Easter in Hungary (Part 2)

by Réka Morvay on April 4, 2012

This is the second in our series examining Easter customs in Hungary. Click here to read the first installment, all about the traditional Easter ham.

Painted eggs aka “hímes tojás”

Eggs are an intrinsic part of Easter practically everywhere with a Christian tradition. Eggs are an ancient symbol of birth and fertility, and also represent familial unity. According to tradition, the family should eat eggs at Easter together because it will help them find each other again, should they lose their way. Also part of the Hungarian tradition is feeding hens the crumbs from the (also traditional) Easter bread, which was supposed to help them lay even more eggs.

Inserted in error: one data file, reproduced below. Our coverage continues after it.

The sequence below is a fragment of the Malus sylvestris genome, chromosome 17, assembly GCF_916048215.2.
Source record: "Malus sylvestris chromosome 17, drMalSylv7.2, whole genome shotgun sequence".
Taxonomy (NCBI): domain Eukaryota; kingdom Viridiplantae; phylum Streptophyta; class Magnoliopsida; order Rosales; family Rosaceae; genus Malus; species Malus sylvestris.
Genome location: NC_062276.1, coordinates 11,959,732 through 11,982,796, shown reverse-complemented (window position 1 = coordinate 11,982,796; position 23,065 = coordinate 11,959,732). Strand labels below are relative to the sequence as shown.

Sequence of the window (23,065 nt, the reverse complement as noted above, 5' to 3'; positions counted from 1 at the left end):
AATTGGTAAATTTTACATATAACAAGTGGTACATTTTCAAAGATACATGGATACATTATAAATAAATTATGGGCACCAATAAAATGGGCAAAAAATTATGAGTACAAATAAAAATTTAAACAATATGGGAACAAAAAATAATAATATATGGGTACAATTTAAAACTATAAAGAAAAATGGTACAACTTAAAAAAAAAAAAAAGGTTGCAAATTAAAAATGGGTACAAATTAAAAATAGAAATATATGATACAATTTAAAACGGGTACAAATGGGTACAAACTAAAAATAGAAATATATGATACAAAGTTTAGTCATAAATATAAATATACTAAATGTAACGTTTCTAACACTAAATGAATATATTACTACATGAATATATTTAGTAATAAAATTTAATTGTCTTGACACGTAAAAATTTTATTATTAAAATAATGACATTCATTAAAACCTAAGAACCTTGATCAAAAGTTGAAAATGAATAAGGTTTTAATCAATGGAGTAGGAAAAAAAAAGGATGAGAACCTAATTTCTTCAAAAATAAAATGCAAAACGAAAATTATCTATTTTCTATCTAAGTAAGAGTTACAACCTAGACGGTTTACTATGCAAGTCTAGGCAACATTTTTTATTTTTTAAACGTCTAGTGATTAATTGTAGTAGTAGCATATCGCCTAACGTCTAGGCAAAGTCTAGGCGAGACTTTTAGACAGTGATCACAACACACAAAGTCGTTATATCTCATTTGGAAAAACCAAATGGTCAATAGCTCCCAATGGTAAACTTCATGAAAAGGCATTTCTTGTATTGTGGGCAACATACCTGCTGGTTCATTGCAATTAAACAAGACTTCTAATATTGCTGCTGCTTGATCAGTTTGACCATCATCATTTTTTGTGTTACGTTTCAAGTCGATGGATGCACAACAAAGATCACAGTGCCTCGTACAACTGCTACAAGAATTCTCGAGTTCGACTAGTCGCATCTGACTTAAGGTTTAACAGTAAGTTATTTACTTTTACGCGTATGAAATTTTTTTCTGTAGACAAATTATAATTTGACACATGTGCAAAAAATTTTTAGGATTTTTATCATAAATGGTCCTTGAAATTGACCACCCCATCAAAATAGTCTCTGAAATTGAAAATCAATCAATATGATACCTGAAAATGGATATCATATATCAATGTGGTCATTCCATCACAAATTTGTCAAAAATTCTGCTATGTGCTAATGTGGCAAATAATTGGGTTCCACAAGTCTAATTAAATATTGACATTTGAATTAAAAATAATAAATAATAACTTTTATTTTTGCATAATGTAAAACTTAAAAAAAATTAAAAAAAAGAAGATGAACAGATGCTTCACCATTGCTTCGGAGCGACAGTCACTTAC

You’ve probably seen versions of these uniquely painted eggs all over tourist shops. Well, before they were mass-produced, they used to be hand-painted and gorgeous. Here is a video illustrating how the traditional Hungarian patterns are made using wax. It’s a painstaking technique, but I think we can all agree the results are breathtaking!

The custom of blessing eggs for Easter goes back to the 4th century, and our first written records of decorating eggs for Easter date from the 13th century.

Eggs used to be included in the Lenten prohibition against eating meat, and so by the time Easter rolled around, people had lots of them stockpiled, so they were prepared and consumed in large quantities and the decorated ones were given as gifts.

Specifically, red eggs were given by girls as gifts to the boys who came to sprinkle water or perfume on the girls on Easter Monday, another very unique Hungarian custom at Easter!

Next up: Sprinkling girls with water or perfume on Easter!

 

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